• A VESA mounting bracket (for fastening the NUC behind your TV).
  • Very minimalistic instructions.
Here's what the kit DOESN'T include. I'll list the specific accessories and components I used with my NUC next:
  • No RAM.
  • No storage (although there are slots and connectors for both SATA and mSATA drives).
  • No OS, obviously.
  • No WiFi card (although there are built-in antennae and a slot for a mini WiFi card).
  • No adapters or cables for the mini DisplayPort or mini HDMI connectors; these particular connectors are not very common yet, so check your existing cables and adapters before purchasing.
  • No keyboard or mouse.
  • No discs. You can obtain all necessary drivers from the Intel Download Center.

 Recommended Components and Accessories

Since the NUC is just barebones PC kit, you're going to need some additional items in order to get any use out of it.

Here's what I paid for the NUC plus its essential components (each of which I list below):
  • NUC: $351.00
  • RAM: $87.99 x 2 = $175.98
  • mSATA SSD drive: $116.99
  • SATA hard drive: $72.05
  • TOTAL: $716.02
Here are the specific items I've used to set up my NUC and use it in my studio:

Installing Components

Installing RAM, storage, and Wi-Fi on the NUC is pretty straightforward. You flip the unit upside-down and remove the four screws that fasten the rubber feet to the bottom of the device. Once you remove the bottom plate, you'll find where you can install a typical laptop SATA drive:

The connectors on the right are for SATA and power.
After disconnecting the power and SATA cables, you can remove this layer of the NUC to reveal the moterboard:

This is where you install RAM and mini PCI Express devices. In my case, I didn't bother with a Wi-Fi card, and just installed an mSATA SSD drive to use as my boot device. The half-height mini PCI Express slot for Wi-Fi cards is directly under the slot for full-height cards.

So, can it make music?

Once I had everything set up, the first thing I did was install Cubase. Here's the NUC in action, playing a Steinberg demo project that includes a number of VST instruments and audio effects in addition to lots of digital audio content. Notice how fast Cubase starts!

So, yes, the diminutive NUC is certainly capable of running a modern DAW. But how well does it stack up against full-sized desktops and laptops?

DAW Performance Test Setup

Test tools 

In addition to simply setting up my NUC with a DAW and an audio interface, I ran a number of tests to get a sense of the NUC's overall performance both as a general purpose computer and as a DAW PC. Here are the test tools I used:
  • Windows Experience Index. This is the benchmark tests built into Windows to give users an impression of their computer's suitability for different tasks. For reasons known only to Microsoft, it's no longer exposed in the Windows 8.1 user interface, however the tests can still be run from an administrator command prompt.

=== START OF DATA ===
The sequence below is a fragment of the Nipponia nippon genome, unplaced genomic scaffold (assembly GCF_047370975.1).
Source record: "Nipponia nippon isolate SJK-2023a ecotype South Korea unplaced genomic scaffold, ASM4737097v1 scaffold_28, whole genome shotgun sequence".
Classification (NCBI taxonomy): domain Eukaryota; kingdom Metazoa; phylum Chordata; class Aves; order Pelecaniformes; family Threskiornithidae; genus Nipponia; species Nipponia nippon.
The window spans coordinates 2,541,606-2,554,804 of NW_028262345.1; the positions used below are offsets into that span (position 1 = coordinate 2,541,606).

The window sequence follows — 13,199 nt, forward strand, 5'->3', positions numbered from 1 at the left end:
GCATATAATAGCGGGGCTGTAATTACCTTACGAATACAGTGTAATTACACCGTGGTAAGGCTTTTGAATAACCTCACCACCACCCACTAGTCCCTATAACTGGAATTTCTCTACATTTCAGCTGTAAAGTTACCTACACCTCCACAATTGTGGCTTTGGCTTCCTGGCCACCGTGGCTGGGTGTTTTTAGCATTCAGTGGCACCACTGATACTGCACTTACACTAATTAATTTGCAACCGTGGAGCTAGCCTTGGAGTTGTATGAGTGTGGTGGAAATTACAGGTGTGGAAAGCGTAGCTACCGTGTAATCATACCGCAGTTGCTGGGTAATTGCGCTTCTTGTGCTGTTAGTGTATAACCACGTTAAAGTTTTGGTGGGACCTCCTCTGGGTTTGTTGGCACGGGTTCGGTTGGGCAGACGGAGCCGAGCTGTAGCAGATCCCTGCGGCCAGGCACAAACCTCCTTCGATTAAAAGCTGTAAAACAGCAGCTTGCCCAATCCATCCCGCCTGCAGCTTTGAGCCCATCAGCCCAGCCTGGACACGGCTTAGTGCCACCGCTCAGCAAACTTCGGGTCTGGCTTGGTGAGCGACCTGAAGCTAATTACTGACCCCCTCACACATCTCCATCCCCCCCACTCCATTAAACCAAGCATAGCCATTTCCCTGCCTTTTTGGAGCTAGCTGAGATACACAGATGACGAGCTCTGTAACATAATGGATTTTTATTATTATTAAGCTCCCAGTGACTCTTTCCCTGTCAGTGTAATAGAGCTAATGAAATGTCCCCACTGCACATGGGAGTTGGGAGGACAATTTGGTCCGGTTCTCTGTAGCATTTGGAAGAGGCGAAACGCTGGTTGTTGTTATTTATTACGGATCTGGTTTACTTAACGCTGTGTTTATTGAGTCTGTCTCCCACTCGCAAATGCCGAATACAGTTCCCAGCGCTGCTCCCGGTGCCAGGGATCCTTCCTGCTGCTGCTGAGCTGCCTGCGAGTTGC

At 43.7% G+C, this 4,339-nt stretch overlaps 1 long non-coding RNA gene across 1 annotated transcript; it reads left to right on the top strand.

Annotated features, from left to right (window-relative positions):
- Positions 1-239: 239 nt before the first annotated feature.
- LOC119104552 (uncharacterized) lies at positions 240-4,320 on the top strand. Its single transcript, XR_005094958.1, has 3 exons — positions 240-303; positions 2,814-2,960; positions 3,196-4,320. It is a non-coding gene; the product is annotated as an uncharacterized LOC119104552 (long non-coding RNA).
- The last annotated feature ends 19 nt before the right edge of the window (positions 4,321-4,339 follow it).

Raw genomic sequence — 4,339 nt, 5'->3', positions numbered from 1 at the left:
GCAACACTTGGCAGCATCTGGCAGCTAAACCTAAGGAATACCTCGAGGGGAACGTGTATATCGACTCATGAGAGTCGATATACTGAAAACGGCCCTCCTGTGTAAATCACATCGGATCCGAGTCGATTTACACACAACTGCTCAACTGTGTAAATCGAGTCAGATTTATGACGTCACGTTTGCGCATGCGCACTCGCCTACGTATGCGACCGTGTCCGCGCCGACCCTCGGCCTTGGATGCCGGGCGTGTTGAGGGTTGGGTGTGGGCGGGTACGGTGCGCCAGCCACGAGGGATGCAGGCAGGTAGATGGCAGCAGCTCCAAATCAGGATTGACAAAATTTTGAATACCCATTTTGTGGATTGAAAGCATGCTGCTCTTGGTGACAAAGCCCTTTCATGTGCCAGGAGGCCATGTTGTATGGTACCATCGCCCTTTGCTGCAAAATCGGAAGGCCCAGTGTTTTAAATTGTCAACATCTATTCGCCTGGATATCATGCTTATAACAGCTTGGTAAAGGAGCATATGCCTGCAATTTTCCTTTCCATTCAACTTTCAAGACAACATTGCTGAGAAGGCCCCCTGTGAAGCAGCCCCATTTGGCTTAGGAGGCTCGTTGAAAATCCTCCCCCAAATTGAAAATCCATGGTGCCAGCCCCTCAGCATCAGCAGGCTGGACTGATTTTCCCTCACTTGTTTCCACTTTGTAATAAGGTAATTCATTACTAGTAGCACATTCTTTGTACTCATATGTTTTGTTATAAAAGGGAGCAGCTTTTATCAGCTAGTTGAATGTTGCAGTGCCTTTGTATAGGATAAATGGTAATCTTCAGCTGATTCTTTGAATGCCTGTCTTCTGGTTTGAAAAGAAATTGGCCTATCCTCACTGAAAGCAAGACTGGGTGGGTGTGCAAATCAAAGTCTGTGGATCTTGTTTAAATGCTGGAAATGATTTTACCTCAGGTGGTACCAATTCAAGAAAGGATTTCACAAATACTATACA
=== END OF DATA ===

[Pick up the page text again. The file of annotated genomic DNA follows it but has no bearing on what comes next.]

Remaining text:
• PassMark Performance Test 8. This program tests all aspects of a computer, including operating system UI performance and resource intensive 3D graphics.
  • DAW Bench. This is a collection of DAW projects that push a computer's DSP processing abilities to its absolute limits, giving users a measure of how many plugins or how many simultaneous musical notes the computer can generate and still deliver reliable audio. DAW Bench comes in different flavors, to suit different DAWs. I use the Cubase version.
  • RTL Utility. This is a free tool that I use to determine the true round-trip latency of audio interfaces under various sample rate and buffer size settings.

 Computers used

In order to get a feel for how powerful the NUC is, I tested it against three other computers. Some quick descriptions and basic specs are below. All systems have Intel processors that support HyperThreading:
  • NUC: My D54250WYK NUC with a Core i5 4250U (dual core).
  • XPS-8300: An off-the-shelf Dell desktop with a Core i5 2300 (dual core).
  • Antec: My home-built desktop DAW PC with a Core i7 950 (quad core).
  • Latitude E6540: A Dell laptop with discrete graphics and a Core i7 4800MQ (quad core).

    : Like many modern laptops with discrete graphics, the Latitude uses graphics switching technology. It defaults to using the built-in Intel HD Graphics, but can be configured to use the internal ATI Radeon HD 8790M graphics on a per-application basis.

The systems under test. Please see above note about the Latitude's graphics.

Setup preparation

 I prepared each computer identically before running the various tests:
  • All computers are running 64-bit Windows 7 SP1 with the latest updates installed.
  • All systems were using the High Performance power scheme in the Power control panel.
  • All computers had version 1.0.0 of the Windows 7 drivers for the Roland Duo-Capture EX (it's the only version released for Win 7), and the driver was configured the same way for all systems:
  • All computers have Steinberg Cubase 7.5.2, and all were configured the same way:

    Cubase settings.
  • All computers had version 5.30 of Native Instruments Kontakt.

Test Results

Let's start off with the raw results:
Highest scores are green, lowest scores are red.

Understanding the tests

First, here's a quick rundown of what the scores indicate:
  • Windows Experience Index. Windows 7 Experience Index scores range from 1.0 to 7.9, where high scores are better. Things got a little more complicated when Windows 8 came along, but we'll talk about that later.